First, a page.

After switching to nsight-systems-2022.4.2 (from a 2022.1 version) on an Ubuntu 20.04.5 LTS installed via NVIDIA’s apt repo, I’ve noticed my tests that run several instances of nsys in parallel (from a typical cmake/make target) now lead to a situation where some of the nsys instances just hang: they run forever and are at close to 100% CPU utilization. This happens about 50% of the time:
(output of top)
4078426 user-+ 20 0 5436512 134672 24776 S 100.3 0.1 45:54.47 nsys
3881769 user-+ 20 0 5526624 211676 26144 S 100.0 0.2 100:00.58 nsys
- Never had this issue with 2022.1.
- Another 20.04 LTS system that has a similar configuration with nsys 2022.3.4.34-133b775 doesn’t have this issue as well.
- I also tried the latest available version as of today from Getting Started with Nsight Systems | NVIDIA Developer downloaded and installed via the run file (NsightSystems-linux-public-2022.4.1.21-0db2c85.run), and it exhibits the same issue.
- I noticed that the issue persists even when running a single instance – it’s just that running concurrently increases the chances of encountering it, so the former happens less frequently.
This appears like an issue with nsys 2022.4. I like the fact that nsys 2022.4 now supports reporting thread block sizes with GPU kernel summary rows, and I’d like to use it if it’s free of any issues.
| NVIDIA-SMI 520.61.05 Driver Version: 520.61.05 CUDA Version: 11.8 |
"Ubuntu 20.04.5 LTS"
Product Name : NVIDIA GeForce RTX 3090
@liuyis can you take a look at this when you get a chance?
Hi @uday1, what’s the Nsys command you used? Do you have the terminal outputs from Nsys when it’s hanging?
It’s an nsys profile followed by an nsys stats for each of those instances:
$ nsys profile --force-overwrite=true -o gpu_ <command> && echo "Perf: ... kernel takes `nsys stats --format csv --report gpukernsum --timeunit=msec gpu_.nsys-rep | grep copy_global_memref_kernel | cut -f 2 -d ','` ms"
Could you try the following to see if the issue repro or not (this could help us locate which part went wrong):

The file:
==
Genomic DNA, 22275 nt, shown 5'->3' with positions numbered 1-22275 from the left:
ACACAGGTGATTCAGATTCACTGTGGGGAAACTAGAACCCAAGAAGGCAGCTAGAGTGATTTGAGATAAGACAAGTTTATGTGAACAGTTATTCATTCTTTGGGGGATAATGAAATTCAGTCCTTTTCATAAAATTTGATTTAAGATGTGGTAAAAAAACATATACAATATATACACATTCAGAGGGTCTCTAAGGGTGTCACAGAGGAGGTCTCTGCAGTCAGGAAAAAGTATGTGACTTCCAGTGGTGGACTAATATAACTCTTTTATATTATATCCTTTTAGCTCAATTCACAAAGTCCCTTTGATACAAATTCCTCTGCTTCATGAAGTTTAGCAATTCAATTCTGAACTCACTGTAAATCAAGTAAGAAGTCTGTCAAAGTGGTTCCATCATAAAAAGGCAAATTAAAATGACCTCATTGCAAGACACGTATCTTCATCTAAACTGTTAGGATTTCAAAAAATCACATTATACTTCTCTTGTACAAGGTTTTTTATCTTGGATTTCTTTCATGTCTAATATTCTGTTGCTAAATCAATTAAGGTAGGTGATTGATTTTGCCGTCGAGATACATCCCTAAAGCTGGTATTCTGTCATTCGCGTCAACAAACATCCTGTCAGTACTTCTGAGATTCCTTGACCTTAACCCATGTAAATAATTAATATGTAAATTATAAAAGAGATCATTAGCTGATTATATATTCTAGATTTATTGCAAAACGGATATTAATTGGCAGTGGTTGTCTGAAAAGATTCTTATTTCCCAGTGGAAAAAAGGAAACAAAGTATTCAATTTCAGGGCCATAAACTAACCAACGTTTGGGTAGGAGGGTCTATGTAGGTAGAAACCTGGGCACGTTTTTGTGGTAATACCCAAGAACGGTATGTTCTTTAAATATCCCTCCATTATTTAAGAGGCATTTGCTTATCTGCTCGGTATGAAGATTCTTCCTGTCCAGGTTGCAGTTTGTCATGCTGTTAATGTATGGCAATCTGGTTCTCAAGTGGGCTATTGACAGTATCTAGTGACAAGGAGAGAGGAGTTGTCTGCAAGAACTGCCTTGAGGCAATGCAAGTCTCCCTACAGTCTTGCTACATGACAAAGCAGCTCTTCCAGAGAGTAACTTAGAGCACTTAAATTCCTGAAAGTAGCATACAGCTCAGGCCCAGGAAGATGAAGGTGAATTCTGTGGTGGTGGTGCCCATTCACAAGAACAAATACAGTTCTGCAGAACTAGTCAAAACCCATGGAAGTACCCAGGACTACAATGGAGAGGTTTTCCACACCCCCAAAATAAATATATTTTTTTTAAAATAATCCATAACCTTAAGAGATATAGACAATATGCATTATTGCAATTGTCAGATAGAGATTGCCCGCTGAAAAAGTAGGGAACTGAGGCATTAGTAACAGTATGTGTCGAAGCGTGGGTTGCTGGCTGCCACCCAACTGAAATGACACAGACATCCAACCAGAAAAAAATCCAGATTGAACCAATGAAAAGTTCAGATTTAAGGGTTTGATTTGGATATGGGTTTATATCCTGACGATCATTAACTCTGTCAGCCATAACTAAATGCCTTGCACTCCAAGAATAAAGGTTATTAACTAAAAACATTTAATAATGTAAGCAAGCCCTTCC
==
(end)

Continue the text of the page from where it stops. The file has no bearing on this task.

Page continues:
- Remove the subsequent
nsys profile -t cuda -s none --cpuctxsw=none --force-overwrite=true -o gpu_ <command>
nsys profile -t osrt -s none --cpuctxsw=none --force-overwrite=true -o gpu_ <command>
nsys profile -t nvtx,opengl -s none --cpuctxsw=none --force-overwrite=true -o gpu_ <command>
Also, it is possible to share a report (
nsys-rep file) that you captured on a successful run?
Sure, I am happy to share the report. I’ll have to switch back to the 2022.4 version and experiment with your suggestions - I should be able to get back in a day.
Tracing the CUDA APIs is all I’m interested in, and I can confirm that:
- The issue is reproducible with
-t cuda -s none added as well.
- The issue is not reproducible with
-t cuda -s none --cpuctxsw=none.
I assume the latter set of flags that work are sufficient for my purpose.
A report of a successful run is attached.
gpu_.nsys-rep (312.8 KB)
Thanks for sharing the information, glad we’ve got a WAR for your use case. For further investigation, is it possible to set up the appliation on our side, so we can reproduce the issue and debug?
If that’s not possible, could you help collecting debugging logs with the following steps:
- Save the following content to
+ 75iwef global
NVLOG_CONFIG_FILE=<path to 'nvlog.config'> to your Nsys CLI command line, for example
NVLOG_CONFIG_FILE=/tmp/nvlog.config nsys profile --force-overwrite=true -o gpu_ <command>.
- Run the command as usual, and if it works as expected, there should be a log file at
/tmp/nsight-sys.log. Share the file to us and we will try to figure out why it could hang.
- If you are running multiple instances, it will be best if you can only append
NVLOG_CONFIG_FILE=<path to 'nvlog.config'> to one of the instances, otherwise the logs will be mixed and it will be harder to investigate. Also, make sure the log is collected on an instance where the hanging did happen.